CORPUS CHRISTI, Texas — Corpus Christi hasn’t seen a Hooks game since 2019.
In 2021, the boys hit the diamond again with fans back in the stands. The team is finalizing their COVID-19 guidelines that allow fans into the park for a safe experience.
“We missed out," Brady Ballard said, General Manager of the team. "The fans in the community missed out last year with all that everyone’s gone through. So we couldn’t be more thrilled to bring the community back and we’ve been able to do that in small pieces too the last few months, with the high school games, Texas A&M Corpus Christi has been great and even the concerts.”
Although masks aren’t required in Texas, Ballard said they will be mandatory in the ballpark.
“We’re a city owned facility, it’s a city mandate," he said. "We’re a major league baseball organization, that’s a blanket policy across all of major league baseball right now, for all of these facilities. Prepare to have a mask when you arrive. It’ll be part of the experience for at least a period of time.”
“It makes sense," Loretta Hooper said, season ticket holder. "If we want to enjoy something we just got to abide by the rules. Eventually the rules will lighten up and we’ll be able to enjoy more company and more fans will be able to attend.”
Like most other places, you’ll see hand sanitizing stations throughout the park. Concession stand employees will have their masks and gloves and it’s encouraged you pay using a card. Fans will see signs reminding them about social distancing. Ballard said the they’re asking for distancing while waiting in any line. They’ll monitor foot traffic in and out of the team shop to avoid it getting too crowded.
For at least the first few months we won’t see a full ballpark. Season ticket holders, people with “legacy seats” will still have those. They have the option to sit with those other season ticket holders in larger groups. Then there will be other sections designated for seating using social distancing.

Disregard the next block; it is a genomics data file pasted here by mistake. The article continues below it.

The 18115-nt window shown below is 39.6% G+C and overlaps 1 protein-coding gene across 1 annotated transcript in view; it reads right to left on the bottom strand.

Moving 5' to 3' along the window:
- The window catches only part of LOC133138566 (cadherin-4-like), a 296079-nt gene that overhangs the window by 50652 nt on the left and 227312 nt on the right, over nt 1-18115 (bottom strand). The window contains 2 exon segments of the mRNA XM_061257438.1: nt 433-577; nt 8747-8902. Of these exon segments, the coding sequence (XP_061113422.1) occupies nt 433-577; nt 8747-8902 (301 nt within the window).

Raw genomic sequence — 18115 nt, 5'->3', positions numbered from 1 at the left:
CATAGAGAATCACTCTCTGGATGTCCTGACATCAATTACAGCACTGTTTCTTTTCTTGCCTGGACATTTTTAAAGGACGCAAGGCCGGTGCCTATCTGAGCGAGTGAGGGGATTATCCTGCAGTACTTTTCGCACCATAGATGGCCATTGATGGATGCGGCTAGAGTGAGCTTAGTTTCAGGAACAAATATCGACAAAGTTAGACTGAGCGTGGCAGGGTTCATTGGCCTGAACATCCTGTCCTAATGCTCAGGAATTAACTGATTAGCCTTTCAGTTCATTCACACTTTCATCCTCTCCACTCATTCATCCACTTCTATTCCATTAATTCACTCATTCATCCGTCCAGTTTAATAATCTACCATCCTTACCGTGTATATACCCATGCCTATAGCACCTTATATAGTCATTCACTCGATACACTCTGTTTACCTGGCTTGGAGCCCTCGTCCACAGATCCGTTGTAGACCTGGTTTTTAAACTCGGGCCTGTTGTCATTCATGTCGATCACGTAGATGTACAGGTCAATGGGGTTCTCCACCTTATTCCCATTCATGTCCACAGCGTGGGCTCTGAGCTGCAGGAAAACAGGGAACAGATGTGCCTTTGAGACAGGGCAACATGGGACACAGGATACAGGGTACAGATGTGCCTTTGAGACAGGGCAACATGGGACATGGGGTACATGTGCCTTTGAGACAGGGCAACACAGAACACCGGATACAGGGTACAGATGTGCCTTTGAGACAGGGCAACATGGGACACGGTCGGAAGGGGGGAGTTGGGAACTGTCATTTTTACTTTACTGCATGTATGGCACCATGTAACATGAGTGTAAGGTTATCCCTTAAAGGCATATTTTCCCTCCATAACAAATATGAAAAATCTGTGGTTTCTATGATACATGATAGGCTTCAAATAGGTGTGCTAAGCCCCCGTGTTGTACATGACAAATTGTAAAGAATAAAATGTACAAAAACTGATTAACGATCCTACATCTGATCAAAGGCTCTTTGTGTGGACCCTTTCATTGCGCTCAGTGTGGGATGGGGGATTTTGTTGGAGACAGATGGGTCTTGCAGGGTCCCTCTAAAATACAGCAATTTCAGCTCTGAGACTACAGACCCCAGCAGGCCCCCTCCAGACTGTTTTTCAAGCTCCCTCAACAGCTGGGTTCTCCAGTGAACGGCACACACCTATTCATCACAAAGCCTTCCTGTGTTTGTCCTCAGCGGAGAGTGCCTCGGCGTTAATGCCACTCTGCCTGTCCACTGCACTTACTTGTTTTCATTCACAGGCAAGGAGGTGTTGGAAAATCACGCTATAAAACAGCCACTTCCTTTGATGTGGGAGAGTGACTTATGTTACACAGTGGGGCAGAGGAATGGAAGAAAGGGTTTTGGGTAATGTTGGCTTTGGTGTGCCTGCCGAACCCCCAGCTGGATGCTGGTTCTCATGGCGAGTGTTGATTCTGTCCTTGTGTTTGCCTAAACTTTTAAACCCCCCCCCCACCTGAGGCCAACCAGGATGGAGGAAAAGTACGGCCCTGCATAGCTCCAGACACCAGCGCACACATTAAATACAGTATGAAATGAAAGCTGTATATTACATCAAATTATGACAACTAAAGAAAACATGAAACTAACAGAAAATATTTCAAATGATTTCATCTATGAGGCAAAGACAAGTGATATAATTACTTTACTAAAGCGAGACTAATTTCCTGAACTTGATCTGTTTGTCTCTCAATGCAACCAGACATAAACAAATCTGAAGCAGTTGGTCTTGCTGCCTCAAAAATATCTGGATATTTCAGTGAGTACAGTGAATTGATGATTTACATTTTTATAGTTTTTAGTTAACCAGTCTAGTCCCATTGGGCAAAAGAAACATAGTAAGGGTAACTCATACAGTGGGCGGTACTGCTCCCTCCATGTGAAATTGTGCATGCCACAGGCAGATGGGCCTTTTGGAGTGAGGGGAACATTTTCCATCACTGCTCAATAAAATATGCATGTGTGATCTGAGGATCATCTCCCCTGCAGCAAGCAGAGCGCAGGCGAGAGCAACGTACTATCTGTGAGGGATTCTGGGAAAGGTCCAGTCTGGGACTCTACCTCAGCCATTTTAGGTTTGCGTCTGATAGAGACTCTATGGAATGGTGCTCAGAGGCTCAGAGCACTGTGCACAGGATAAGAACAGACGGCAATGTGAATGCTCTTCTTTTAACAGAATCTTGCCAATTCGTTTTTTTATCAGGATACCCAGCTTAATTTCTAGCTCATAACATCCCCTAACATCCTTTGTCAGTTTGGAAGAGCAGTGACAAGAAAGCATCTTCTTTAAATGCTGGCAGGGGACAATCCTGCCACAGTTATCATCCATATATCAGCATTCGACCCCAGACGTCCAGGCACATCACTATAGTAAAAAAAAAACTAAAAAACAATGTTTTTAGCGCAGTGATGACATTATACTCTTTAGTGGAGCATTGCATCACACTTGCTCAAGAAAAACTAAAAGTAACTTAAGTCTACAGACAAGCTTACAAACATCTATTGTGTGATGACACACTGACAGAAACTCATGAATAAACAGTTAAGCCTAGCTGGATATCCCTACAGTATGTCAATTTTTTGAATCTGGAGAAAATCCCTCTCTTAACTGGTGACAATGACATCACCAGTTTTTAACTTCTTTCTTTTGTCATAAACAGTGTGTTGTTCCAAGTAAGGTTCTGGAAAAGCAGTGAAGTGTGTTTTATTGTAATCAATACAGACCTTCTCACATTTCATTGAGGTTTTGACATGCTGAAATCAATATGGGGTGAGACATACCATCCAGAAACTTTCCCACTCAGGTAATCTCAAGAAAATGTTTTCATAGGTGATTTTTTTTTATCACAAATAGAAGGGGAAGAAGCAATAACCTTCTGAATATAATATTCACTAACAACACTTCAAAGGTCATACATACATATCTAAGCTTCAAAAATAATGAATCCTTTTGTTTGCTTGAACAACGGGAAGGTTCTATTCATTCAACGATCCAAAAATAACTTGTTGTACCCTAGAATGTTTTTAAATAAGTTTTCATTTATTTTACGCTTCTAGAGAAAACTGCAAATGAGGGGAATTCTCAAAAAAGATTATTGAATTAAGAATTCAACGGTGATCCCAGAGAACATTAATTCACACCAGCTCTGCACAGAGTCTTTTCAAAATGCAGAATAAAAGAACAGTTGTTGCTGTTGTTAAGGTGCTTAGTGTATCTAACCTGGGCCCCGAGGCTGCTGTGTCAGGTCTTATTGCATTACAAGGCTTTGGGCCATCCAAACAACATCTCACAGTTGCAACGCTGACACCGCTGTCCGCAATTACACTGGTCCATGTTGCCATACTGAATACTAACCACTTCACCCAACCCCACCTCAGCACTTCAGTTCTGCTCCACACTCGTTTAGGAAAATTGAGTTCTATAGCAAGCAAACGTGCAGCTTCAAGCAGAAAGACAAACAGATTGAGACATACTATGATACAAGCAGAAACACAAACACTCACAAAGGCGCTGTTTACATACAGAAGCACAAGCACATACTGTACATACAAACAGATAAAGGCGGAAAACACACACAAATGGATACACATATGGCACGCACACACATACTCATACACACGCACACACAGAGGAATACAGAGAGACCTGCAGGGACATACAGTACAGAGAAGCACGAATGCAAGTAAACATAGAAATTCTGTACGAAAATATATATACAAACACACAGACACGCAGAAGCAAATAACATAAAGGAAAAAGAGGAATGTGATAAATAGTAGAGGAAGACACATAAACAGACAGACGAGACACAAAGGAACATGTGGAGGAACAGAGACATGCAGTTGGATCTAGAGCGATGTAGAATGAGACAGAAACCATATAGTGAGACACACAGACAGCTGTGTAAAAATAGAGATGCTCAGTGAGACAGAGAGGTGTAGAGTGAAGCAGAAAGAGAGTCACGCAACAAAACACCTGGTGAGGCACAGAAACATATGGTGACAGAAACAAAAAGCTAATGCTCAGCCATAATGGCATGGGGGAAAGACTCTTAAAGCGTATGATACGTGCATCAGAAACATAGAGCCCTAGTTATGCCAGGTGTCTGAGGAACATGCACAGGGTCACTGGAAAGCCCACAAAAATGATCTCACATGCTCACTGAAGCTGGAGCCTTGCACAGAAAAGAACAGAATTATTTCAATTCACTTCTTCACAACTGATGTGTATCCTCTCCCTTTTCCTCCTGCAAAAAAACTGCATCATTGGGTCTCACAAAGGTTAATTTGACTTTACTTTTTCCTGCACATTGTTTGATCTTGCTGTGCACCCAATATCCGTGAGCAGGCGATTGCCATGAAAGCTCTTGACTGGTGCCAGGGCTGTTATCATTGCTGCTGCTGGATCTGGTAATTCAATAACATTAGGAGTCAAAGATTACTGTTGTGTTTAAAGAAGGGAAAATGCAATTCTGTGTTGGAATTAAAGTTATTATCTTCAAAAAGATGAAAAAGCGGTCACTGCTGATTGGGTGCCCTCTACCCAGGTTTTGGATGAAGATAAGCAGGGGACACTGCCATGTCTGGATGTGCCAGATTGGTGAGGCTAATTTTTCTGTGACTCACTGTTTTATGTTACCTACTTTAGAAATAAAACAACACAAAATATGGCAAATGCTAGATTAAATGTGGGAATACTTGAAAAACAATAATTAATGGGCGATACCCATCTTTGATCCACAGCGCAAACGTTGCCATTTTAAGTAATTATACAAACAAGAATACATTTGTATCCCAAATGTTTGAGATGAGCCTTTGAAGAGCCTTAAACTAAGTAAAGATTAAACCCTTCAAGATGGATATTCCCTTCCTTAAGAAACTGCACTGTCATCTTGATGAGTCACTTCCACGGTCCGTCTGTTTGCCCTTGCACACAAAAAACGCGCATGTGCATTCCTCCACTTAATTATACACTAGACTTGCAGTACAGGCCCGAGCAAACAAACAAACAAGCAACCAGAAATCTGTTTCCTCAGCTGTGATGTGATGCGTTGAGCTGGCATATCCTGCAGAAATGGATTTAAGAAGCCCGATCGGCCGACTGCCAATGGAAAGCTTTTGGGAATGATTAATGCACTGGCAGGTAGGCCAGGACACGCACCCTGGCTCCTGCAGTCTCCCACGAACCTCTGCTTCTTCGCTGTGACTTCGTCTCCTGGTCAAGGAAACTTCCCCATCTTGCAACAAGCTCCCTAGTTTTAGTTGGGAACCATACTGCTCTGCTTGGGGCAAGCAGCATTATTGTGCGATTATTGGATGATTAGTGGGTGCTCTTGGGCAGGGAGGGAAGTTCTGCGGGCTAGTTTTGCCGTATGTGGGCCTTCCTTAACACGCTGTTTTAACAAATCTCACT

“I sit in a section where there’s several season ticket holders behind me, beside me, in front of me," said Hooper. "And we’re a little cluster. And if it gets too tight we have the option to leave. And that’s understandable.”
Changes have come for Hooper through these adjustments as well. Hooper is usually a host for a few players but won't be able to do that this season due to the pandemic.
Not all the kinks have been worked out yet. Ballard said they’re still working on a plan on how to allow children to safely get back on the playground in center field.
MLB changes guidelines on a constant basis, Ballard said. So, the team adapts as time goes on. So there’s the possibility more seating becomes available as the season carries on.
“We’re excited to have you, but we understand the rules are going to be in place and we’re going to be required to emphasize those and enforce them, said Ballard. "So, come with a mask in hand it’s going to be part of the experience and if you’re not ready for that it’s totally understood and totally fine. But this is the way we get back to business right now, get our employees back working, be able to have players on the field. We’re going to have to have some safety protocols in place until we’re told otherwise.”
Single game tickets will go on sale in the last week of April and will only be sold a month in advance. Like tickets, the promotional schedule will be released in a phased approach as well. But you can count on the traditional opening day fireworks on May 4, as well as on Friday nights.
When you return to the stadium you may notice some changes. Metal detectors will be installed and there are new electronic boards in the outfield. A small renovation is also happening behind the seating along the first base line.